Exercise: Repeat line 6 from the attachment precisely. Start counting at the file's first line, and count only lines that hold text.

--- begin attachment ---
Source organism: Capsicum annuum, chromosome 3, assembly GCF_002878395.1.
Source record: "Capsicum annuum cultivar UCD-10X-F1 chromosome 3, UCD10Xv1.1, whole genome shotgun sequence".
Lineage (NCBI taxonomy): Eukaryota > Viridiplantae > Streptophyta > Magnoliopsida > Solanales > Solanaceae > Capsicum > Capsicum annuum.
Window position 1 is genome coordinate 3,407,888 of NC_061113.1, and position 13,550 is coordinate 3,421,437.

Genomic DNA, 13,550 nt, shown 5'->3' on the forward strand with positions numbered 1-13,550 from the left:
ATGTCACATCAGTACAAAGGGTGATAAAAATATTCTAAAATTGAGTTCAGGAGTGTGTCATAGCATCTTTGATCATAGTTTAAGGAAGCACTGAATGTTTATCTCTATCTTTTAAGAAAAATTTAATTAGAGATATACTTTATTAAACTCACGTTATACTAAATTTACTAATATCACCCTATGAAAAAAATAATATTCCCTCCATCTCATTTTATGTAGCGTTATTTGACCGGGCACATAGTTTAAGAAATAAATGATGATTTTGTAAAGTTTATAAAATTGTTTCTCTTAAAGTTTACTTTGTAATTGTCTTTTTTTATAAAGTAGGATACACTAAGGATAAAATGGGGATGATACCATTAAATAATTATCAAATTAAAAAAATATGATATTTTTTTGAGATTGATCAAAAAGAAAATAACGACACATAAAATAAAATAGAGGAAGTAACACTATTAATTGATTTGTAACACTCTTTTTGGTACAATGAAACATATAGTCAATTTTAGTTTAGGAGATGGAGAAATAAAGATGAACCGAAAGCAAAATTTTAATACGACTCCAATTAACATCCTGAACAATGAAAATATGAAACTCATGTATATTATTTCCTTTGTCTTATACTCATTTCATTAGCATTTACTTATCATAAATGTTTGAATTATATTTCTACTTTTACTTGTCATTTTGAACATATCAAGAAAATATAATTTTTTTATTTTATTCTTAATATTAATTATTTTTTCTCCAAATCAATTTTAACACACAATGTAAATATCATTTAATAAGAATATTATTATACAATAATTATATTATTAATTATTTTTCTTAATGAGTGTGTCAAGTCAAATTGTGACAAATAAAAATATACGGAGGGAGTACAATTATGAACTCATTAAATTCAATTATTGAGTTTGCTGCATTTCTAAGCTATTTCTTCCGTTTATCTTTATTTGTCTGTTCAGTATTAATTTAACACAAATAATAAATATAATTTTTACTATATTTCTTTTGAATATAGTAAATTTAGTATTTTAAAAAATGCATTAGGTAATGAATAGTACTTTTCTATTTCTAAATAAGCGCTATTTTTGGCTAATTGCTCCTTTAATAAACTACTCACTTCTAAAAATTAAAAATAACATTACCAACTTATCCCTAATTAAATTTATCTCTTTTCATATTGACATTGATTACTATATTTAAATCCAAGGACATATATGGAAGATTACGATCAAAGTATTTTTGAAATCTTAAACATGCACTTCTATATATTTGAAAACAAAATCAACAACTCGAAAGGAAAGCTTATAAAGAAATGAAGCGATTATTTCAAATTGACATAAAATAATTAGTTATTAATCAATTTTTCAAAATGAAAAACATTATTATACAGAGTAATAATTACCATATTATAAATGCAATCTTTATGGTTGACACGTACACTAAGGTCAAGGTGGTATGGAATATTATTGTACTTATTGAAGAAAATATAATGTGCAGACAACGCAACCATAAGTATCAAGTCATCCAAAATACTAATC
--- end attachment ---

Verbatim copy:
ATGTCACATCAGTACAAAGGGTGATAAAAATATTCTAAAATTGAGTTCAGGAGTGTGTCATAGCATCTTTGATCATAGTTTAAGGAAGCACTGAATGTTTATCTCTATCTTTTAAGAAAAATTTAATTAGAGATATACTTTATTAAACTCACGTTATACTAAATTTACTAATATCACCCTATGAAAAAAATAATATTCCCTCCATCTCATTTTATGTAGCGTTATTTGACCGGGCACATAGTTTAAGAAATAAATGATGATTTTGTAAAGTTTATAAAATTGTTTCTCTTAAAGTTTACTTTGTAATTGTCTTTTTTTATAAAGTAGGATACACTAAGGATAAAATGGGGATGATACCATTAAATAATTATCAAATTAAAAAAATATGATATTTTTTTGAGATTGATCAAAAAGAAAATAACGACACATAAAATAAAATAGAGGAAGTAACACTATTAATTGATTTGTAACACTCTTTTTGGTACAATGAAACATATAGTCAATTTTAGTTTAGGAGATGGAGAAATAAAGATGAACCGAAAGCAAAATTTTAATACGACTCCAATTAACATCCTGAACAATGAAAATATGAAACTCATGTATATTATTTCCTTTGTCTTATACTCATTTCATTAGCATTTACTTATCATAAATGTTTGAATTATATTTCTACTTTTACTTGTCATTTTGAACATATCAAGAAAATATAATTTTTTTATTTTATTCTTAATATTAATTATTTTTTCTCCAAATCAATTTTAACACACAATGTAAATATCATTTAATAAGAATATTATTATACAATAATTATATTATTAATTATTTTTCTTAATGAGTGTGTCAAGTCAAATTGTGACAAATAAAAATATACGGAGGGAGTACAATTATGAACTCATTAAATTCAATTATTGAGTTTGCTGCATTTCTAAGCTATTTCTTCCGTTTATCTTTATTTGTCTGTTCAGTATTAATTTAACACAAATAATAAATATAATTTTTACTATATTTCTTTTGAATATAGTAAATTTAGTATTTTAAAAAATGCATTAGGTAATGAATAGTACTTTTCTATTTCTAAATAAGCGCTATTTTTGGCTAATTGCTCCTTTAATAAACTACTCACTTCTAAAAATTAAAAATAACATTACCAACTTATCCCTAATTAAATTTATCTCTTTTCATATTGACATTGATTACTATATTTAAATCCAAGGACATATATGGAAGATTACGATCAAAGTATTTTTGAAATCTTAAACATGCACTTCTATATATTTGAAAACAAAATCAACAACTCGAAAGGAAAGCTTATAAAGAAATGAAGCGATTATTTCAAATTGACATAAAATAATTAGTTATTAATCAATTTTTCAAAATGAAAAACATTATTATACAGAGTAATAATTACCATATTATAAATGCAATCTTTATGGTTGACACGTACACTAAGGTCAAGGTGGTATGGAATATTATTGTACTTATTGAAGAAAATATAATGTGCAGACAACGCAACCATAAGTATCAAGTCATCCAAAATACTAATC